You won’t find much evidence of a presidential campaign here in Vigo County, on the western border of Indiana, with its table-flat farmland and small-town ways. President Barack Obama hasn’t visited, nor has Republican Mitt Romney. There are few yard signs and fewer canvassers working to get out the vote.
Still, the voters of Vigo County may know more about who will win this race than any pollster or strategist. In more than half a century, Vigo County election returns have been right every time, making it the nation’s finest bellwether county of presidential prediction.
Vigo County residents are a blend of Democrats with culturally conservative views that used to dominate the U.S. South and union members whose economic populism is more of those in urban areas.
“You balance those things out and you get a microcosm of America,” said Evan Bayh, the former Indiana governor and U.S. senator who hails from Vigo County. “You don’t have some of the highest highs and some of the lowest lows. That is why we represent the focal point of America.”
Like the national contest, Vigo County looks like a toss-up on the eve of the election. Obama carried the county in 2008 and won the state as well, the first for a Democrat since Lyndon Johnson won here in 1964. This year, Obama has conceded Indiana to Romney, translating into relative campaign silence.
Terre Haute, the county’s seat, may be more famous for the federal penitentiary that executed Oklahoma City bomber Timothy McVeigh than for its Delphic powers in presidential races.
Since 1888, its citizens have voted for the winning candidate with only two exceptions, according to data compiled by historian Dave Leip, who runs the website U.S. Elections Atlas. Voters here were wrong in 1908, when they chose William Jennings Bryan over William Howard Taft, and in 1952, when they favored Senator Adlai Stevenson from neighboring Illinois over Dwight Eisenhower. Since 1956, the county’s voting streak has been sterling.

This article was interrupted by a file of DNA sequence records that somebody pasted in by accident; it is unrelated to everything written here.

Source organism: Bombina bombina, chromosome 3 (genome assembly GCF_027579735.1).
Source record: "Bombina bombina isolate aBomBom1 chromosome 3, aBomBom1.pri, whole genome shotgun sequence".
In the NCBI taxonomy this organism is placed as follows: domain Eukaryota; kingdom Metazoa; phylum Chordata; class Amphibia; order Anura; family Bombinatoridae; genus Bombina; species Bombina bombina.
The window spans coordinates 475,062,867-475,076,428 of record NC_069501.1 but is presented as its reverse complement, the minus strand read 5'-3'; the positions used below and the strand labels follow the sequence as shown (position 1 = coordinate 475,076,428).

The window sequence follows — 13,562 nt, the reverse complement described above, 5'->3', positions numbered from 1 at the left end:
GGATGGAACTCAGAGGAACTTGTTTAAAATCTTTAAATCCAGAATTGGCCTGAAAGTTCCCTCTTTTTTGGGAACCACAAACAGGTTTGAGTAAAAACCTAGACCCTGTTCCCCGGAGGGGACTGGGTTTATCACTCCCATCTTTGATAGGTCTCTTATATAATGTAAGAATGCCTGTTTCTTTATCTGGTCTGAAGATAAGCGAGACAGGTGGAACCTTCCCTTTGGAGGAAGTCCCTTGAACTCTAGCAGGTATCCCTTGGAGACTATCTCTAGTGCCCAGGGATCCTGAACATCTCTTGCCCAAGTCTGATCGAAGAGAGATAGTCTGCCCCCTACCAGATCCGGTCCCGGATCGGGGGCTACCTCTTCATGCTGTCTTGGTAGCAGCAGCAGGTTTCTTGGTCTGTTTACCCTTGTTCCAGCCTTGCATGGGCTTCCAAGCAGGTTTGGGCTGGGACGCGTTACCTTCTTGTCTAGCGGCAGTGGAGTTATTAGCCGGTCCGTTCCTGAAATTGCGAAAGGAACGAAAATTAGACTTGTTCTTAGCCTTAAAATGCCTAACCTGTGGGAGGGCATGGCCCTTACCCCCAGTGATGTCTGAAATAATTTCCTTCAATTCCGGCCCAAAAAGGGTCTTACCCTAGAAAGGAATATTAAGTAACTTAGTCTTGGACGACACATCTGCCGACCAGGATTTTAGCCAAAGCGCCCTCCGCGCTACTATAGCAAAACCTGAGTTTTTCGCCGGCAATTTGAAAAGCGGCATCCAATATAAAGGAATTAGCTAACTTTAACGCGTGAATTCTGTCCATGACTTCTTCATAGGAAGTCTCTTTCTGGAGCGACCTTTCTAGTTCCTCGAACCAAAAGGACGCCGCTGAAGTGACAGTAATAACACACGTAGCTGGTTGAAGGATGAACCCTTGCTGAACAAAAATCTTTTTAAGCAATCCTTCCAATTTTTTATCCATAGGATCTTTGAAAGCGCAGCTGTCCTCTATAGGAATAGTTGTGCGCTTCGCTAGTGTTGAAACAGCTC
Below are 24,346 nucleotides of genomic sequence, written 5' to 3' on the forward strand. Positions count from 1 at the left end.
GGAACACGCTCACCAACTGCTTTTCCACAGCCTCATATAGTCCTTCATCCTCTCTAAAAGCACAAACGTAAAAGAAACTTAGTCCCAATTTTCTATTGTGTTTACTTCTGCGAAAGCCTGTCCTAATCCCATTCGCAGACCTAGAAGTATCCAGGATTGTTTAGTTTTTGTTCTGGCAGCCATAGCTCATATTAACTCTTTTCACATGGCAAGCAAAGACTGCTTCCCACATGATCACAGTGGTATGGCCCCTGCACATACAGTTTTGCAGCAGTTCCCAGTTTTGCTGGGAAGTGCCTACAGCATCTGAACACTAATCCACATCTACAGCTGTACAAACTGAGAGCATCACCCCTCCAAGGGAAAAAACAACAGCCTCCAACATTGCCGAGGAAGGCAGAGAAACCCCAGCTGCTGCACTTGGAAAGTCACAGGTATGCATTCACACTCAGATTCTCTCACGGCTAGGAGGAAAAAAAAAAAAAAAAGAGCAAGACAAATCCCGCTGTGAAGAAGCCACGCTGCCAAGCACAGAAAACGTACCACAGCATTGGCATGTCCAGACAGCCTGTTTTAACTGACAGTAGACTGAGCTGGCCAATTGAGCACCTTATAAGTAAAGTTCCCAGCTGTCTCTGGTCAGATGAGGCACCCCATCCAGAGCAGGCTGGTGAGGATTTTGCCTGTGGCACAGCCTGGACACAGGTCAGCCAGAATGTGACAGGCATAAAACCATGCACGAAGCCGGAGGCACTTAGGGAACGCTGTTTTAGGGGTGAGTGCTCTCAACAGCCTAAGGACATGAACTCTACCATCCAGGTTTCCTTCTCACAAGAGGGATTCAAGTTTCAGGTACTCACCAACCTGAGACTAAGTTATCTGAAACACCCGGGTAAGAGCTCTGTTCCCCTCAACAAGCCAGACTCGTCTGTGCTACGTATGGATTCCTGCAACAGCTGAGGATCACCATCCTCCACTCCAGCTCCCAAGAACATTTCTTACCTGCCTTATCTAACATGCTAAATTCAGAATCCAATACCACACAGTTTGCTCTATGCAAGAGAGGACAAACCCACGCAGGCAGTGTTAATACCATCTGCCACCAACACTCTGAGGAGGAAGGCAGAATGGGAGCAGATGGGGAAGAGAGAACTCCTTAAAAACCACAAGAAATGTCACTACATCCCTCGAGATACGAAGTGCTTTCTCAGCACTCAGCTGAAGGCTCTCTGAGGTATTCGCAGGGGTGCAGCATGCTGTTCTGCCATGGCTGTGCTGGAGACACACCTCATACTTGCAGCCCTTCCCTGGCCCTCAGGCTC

Tomorrow the county’s predictive powers will again be tested when it reports its results, usually by 8:30 p.m.
Terre Haute, French for high land, was key to helping Indiana earn the nickname “Crossroads of America” because the first national roads in the U.S. and railroads crossed through the town.
It’s “classic Middle America,” said Bayh, now a partner at McGuireWoods LLP in Washington, D.C., who has campaigned this year in Terre Haute with the Democratic candidate for U.S. Senate, Joe Donnelly. “People believe in being self-sufficient but at the same time extending a helping hand to those who are down on their luck.”
In Terre Haute, the close presidential contest between Obama and Romney translates to a standstill that has local Democrats and Republicans on edge. The county voted for Obama in 2008 by a margin of 15.8 percent, more than double his national margin of victory.
“This year it’s the toughest thing,” said Terre Haute Mayor Duke Bennett, a Republican. “I could have told you that Obama was going to win last time; you could just feel it. This year it’s a toss-up. I am not seeing any energy for any races. It is unbelievable.”
Bionca Gambill, a Democratic activist, said she’s one of the few “crazy” enough to wear an Obama lapel pin on her jacket. “Everything has been so very quiet that it is almost an underground movement,” Gambill said before a Democratic Party dinner at the Idle Creek Banquet Center in Terre Haute. Four years ago, people were “involved” and “motivated,” she said.